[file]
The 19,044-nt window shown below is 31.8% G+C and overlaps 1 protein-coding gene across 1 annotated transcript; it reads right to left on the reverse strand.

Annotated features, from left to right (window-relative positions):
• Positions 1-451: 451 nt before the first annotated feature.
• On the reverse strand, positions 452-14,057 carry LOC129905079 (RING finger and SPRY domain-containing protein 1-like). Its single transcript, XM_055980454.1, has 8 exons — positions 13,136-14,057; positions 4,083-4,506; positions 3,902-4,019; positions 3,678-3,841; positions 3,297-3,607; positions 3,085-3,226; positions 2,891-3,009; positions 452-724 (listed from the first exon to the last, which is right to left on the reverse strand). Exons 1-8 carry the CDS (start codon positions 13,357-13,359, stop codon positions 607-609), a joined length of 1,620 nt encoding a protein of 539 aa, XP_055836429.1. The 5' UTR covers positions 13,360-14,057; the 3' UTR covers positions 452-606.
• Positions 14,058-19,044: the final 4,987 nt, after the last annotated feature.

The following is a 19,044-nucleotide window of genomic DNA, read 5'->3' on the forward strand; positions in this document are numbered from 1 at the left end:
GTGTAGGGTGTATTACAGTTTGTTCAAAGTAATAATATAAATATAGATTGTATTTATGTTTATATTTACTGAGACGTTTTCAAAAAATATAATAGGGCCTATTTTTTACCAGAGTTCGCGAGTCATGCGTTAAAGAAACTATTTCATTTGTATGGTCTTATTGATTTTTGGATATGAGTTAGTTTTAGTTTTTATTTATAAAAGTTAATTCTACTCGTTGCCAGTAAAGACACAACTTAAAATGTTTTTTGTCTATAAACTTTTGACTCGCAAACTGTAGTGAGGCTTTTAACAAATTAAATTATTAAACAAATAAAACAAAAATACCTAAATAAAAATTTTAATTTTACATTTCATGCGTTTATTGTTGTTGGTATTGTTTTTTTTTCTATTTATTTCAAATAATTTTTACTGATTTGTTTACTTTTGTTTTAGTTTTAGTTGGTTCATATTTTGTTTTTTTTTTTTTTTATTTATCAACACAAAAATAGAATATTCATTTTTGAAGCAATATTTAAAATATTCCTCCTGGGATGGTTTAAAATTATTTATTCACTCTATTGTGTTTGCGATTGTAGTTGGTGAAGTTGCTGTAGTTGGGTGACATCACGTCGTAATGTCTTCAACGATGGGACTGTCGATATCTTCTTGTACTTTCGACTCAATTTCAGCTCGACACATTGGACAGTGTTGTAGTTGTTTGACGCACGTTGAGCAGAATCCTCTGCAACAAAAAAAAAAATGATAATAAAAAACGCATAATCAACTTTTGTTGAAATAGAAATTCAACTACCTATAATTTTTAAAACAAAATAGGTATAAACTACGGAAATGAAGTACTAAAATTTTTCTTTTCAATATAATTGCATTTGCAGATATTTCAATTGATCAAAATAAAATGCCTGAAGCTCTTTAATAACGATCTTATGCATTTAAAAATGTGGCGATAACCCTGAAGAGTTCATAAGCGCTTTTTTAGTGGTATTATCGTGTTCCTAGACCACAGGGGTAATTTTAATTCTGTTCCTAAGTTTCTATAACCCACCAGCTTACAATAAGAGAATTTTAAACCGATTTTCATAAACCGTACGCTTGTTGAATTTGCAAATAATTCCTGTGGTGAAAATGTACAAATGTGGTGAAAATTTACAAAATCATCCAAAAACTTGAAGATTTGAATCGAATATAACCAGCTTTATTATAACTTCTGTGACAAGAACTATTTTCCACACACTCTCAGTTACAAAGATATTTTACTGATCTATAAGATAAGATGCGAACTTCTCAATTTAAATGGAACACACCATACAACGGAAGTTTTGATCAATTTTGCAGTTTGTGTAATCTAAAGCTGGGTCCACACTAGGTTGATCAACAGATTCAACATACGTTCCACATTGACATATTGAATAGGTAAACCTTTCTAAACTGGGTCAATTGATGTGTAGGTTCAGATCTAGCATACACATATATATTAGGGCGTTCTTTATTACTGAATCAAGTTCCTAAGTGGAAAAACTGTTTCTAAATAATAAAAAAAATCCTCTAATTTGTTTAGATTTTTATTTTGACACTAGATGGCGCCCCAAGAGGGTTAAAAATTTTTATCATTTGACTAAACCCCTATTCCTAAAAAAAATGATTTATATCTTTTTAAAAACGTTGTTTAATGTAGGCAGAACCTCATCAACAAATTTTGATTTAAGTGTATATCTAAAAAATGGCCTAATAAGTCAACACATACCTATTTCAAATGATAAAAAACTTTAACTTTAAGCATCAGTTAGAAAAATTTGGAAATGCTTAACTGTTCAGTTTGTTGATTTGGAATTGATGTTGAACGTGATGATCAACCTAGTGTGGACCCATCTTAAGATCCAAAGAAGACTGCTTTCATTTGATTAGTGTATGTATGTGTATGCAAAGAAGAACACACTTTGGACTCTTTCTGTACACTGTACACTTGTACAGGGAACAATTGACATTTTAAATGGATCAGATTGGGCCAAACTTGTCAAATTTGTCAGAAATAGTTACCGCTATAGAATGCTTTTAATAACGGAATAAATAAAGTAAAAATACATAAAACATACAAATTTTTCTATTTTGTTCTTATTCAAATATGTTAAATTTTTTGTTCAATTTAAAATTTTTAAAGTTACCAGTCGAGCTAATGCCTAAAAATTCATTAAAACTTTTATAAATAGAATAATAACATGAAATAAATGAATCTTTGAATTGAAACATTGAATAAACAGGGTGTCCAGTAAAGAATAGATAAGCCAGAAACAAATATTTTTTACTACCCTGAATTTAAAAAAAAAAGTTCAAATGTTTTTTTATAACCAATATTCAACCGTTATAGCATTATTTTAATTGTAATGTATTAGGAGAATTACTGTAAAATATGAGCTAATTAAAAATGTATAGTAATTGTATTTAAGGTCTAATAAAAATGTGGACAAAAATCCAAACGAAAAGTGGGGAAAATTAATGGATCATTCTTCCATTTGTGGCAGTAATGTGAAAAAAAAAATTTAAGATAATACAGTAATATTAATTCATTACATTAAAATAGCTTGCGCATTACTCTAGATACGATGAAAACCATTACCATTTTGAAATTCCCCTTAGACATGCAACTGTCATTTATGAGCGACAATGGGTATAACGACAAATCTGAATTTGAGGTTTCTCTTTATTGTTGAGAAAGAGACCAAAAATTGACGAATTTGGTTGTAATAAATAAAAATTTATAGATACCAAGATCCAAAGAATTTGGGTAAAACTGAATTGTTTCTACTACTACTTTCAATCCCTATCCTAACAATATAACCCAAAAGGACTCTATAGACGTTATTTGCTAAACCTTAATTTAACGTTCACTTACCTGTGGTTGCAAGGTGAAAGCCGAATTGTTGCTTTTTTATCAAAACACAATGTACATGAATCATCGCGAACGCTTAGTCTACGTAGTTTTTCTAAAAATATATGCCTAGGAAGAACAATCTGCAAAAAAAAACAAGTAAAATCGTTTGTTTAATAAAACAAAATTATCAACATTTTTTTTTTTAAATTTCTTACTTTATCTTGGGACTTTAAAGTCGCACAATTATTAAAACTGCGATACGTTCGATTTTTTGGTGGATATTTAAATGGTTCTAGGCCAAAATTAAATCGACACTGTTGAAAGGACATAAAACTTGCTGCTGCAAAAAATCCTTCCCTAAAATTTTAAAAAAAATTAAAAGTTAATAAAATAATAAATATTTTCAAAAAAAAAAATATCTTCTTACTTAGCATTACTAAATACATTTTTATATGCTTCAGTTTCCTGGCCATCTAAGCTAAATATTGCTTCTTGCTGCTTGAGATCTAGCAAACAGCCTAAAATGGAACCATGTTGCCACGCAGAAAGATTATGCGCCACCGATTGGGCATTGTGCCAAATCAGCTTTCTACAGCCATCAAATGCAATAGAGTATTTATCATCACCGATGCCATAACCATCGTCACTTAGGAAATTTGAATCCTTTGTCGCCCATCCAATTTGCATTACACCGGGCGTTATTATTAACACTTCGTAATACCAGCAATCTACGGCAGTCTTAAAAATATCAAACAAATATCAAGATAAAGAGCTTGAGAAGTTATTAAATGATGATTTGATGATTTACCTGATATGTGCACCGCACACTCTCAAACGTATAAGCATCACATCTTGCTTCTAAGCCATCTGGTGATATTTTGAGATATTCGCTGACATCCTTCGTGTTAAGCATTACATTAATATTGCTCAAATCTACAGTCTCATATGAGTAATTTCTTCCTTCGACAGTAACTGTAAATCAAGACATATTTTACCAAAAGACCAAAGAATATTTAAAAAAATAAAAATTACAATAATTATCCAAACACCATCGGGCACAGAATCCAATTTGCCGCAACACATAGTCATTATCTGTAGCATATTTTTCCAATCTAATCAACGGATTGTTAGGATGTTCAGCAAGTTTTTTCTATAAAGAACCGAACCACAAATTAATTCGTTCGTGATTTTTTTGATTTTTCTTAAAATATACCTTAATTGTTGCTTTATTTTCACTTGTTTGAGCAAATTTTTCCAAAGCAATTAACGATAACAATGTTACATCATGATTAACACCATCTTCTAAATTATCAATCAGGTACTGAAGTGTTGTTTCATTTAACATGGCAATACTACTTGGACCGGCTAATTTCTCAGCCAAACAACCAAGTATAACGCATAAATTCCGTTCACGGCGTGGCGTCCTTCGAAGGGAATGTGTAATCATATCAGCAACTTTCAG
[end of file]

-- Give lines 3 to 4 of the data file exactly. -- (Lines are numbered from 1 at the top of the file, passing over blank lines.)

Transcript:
• Positions 1-451: 451 nt before the first annotated feature.
• On the reverse strand, positions 452-14,057 carry LOC129905079 (RING finger and SPRY domain-containing protein 1-like). Its single transcript, XM_055980454.1, has 8 exons — positions 13,136-14,057; positions 4,083-4,506; positions 3,902-4,019; positions 3,678-3,841; positions 3,297-3,607; positions 3,085-3,226; positions 2,891-3,009; positions 452-724 (listed from the first exon to the last, which is right to left on the reverse strand). Exons 1-8 carry the CDS (start codon positions 13,357-13,359, stop codon positions 607-609), a joined length of 1,620 nt encoding a protein of 539 aa, XP_055836429.1. The 5' UTR covers positions 13,360-14,057; the 3' UTR covers positions 452-606.